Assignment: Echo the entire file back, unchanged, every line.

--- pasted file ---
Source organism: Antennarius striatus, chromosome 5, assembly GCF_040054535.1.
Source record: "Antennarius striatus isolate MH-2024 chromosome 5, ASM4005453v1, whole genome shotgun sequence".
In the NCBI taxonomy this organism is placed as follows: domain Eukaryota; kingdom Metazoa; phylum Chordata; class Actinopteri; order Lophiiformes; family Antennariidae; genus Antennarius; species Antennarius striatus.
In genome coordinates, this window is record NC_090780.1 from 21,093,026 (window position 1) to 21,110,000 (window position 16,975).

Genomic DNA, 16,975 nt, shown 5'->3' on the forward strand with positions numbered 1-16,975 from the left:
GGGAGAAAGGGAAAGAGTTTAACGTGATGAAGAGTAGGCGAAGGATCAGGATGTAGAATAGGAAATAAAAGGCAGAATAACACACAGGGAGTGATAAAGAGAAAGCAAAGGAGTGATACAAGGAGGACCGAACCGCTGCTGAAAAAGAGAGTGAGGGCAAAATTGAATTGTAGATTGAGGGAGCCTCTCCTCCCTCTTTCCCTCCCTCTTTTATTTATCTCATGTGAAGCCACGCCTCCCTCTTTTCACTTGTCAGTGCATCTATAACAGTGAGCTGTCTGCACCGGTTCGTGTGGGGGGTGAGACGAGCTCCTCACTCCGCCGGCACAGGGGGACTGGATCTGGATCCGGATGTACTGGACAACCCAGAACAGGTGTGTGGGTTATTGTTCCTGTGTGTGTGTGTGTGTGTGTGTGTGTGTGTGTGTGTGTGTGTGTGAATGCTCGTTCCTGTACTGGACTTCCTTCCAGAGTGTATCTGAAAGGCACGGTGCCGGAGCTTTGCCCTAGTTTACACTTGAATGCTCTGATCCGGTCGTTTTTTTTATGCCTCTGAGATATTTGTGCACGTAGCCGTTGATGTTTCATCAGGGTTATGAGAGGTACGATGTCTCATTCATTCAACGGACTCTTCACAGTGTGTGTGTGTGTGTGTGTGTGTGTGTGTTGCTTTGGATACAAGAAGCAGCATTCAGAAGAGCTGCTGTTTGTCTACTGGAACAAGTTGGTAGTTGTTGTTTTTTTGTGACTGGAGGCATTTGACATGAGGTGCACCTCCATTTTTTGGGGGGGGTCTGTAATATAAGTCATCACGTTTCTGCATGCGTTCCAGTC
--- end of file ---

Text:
Source organism: Antennarius striatus, chromosome 5, assembly GCF_040054535.1.
Source record: "Antennarius striatus isolate MH-2024 chromosome 5, ASM4005453v1, whole genome shotgun sequence".
In the NCBI taxonomy this organism is placed as follows: domain Eukaryota; kingdom Metazoa; phylum Chordata; class Actinopteri; order Lophiiformes; family Antennariidae; genus Antennarius; species Antennarius striatus.
In genome coordinates, this window is record NC_090780.1 from 21,093,026 (window position 1) to 21,110,000 (window position 16,975).

Genomic DNA, 16,975 nt, shown 5'->3' on the forward strand with positions numbered 1-16,975 from the left:
GGGAGAAAGGGAAAGAGTTTAACGTGATGAAGAGTAGGCGAAGGATCAGGATGTAGAATAGGAAATAAAAGGCAGAATAACACACAGGGAGTGATAAAGAGAAAGCAAAGGAGTGATACAAGGAGGACCGAACCGCTGCTGAAAAAGAGAGTGAGGGCAAAATTGAATTGTAGATTGAGGGAGCCTCTCCTCCCTCTTTCCCTCCCTCTTTTATTTATCTCATGTGAAGCCACGCCTCCCTCTTTTCACTTGTCAGTGCATCTATAACAGTGAGCTGTCTGCACCGGTTCGTGTGGGGGGTGAGACGAGCTCCTCACTCCGCCGGCACAGGGGGACTGGATCTGGATCCGGATGTACTGGACAACCCAGAACAGGTGTGTGGGTTATTGTTCCTGTGTGTGTGTGTGTGTGTGTGTGTGTGTGTGTGTGTGTGTGTGTGAATGCTCGTTCCTGTACTGGACTTCCTTCCAGAGTGTATCTGAAAGGCACGGTGCCGGAGCTTTGCCCTAGTTTACACTTGAATGCTCTGATCCGGTCGTTTTTTTTATGCCTCTGAGATATTTGTGCACGTAGCCGTTGATGTTTCATCAGGGTTATGAGAGGTACGATGTCTCATTCATTCAACGGACTCTTCACAGTGTGTGTGTGTGTGTGTGTGTGTGTGTGTTGCTTTGGATACAAGAAGCAGCATTCAGAAGAGCTGCTGTTTGTCTACTGGAACAAGTTGGTAGTTGTTGTTTTTTTGTGACTGGAGGCATTTGACATGAGGTGCACCTCCATTTTTTGGGGGGGGTCTGTAATATAAGTCATCACGTTTCTGCATGCGTTCCAGTC